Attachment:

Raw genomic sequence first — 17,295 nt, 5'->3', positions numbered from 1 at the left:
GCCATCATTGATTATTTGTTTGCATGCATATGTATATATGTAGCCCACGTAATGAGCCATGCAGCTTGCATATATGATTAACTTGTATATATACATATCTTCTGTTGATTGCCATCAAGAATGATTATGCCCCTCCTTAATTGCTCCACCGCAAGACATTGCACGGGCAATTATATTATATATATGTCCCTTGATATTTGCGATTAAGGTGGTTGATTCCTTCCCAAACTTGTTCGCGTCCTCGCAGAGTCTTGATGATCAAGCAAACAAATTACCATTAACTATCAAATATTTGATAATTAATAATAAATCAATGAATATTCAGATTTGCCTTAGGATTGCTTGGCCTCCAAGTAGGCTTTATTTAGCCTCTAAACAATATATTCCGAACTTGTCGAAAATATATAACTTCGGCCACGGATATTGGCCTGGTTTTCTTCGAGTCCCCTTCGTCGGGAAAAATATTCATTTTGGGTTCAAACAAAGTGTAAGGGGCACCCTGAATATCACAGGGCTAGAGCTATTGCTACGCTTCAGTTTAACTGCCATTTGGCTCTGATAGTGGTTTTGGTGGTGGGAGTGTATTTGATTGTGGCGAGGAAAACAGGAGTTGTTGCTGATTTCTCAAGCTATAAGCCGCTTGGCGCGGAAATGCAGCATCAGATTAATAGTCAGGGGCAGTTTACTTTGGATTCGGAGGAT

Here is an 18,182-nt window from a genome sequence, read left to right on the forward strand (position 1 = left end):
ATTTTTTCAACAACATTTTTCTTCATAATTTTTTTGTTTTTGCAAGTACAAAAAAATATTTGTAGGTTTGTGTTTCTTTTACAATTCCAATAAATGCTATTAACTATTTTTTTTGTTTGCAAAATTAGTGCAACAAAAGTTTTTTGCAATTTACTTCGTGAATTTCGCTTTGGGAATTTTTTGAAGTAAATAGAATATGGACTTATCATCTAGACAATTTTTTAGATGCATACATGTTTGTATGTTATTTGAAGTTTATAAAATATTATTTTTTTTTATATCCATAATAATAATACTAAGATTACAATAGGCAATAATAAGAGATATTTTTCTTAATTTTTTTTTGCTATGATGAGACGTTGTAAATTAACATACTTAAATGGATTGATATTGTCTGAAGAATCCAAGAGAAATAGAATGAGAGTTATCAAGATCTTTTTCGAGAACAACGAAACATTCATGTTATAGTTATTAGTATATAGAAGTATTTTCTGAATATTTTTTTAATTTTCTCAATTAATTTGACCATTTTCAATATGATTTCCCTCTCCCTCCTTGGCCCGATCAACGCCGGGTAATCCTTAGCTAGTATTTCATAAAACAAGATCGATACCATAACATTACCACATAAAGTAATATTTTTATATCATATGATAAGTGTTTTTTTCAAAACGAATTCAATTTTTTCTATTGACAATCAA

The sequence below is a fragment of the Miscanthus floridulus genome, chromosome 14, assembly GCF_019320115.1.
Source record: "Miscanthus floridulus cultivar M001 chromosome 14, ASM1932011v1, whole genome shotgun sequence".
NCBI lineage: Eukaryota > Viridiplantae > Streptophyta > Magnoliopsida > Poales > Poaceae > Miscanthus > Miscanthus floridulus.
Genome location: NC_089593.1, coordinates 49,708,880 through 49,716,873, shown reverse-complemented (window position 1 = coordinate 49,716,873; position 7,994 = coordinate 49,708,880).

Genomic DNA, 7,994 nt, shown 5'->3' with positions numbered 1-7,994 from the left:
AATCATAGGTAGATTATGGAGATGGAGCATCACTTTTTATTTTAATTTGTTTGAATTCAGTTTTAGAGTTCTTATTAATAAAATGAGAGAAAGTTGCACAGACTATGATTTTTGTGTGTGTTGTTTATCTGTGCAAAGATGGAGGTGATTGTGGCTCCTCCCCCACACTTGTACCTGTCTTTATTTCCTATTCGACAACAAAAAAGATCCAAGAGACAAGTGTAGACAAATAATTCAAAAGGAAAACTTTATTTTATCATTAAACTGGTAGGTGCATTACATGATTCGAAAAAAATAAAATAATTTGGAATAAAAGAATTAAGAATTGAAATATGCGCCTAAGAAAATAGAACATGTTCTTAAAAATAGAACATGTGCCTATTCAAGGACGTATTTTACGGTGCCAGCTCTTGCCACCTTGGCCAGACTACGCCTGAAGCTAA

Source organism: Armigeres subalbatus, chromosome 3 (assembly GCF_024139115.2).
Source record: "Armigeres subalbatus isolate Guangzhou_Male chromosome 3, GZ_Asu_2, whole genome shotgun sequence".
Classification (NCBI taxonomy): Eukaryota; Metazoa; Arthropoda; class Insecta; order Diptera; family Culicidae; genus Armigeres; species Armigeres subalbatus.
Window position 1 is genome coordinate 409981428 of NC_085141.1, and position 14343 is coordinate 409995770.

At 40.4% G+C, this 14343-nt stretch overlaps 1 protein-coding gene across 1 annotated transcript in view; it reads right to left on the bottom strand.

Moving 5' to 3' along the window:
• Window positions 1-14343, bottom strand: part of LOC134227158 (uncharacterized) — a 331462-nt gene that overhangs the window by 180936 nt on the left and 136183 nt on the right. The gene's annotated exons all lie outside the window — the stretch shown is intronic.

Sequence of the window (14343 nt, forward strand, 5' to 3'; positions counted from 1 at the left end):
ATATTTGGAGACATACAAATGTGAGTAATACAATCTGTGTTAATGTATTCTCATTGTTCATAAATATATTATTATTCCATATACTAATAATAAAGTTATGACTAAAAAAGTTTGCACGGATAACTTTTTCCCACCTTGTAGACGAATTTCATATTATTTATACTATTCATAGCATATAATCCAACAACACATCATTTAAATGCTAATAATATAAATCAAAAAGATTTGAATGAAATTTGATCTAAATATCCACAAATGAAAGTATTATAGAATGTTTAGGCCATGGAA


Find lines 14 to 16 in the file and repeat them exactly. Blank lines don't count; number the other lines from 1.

Window position 1 is genome coordinate 409981428 of NC_085141.1, and position 14343 is coordinate 409995770.

At 40.4% G+C, this 14343-nt stretch overlaps 1 protein-coding gene across 1 annotated transcript in view; it reads right to left on the bottom strand.

Moving 5' to 3' along the window: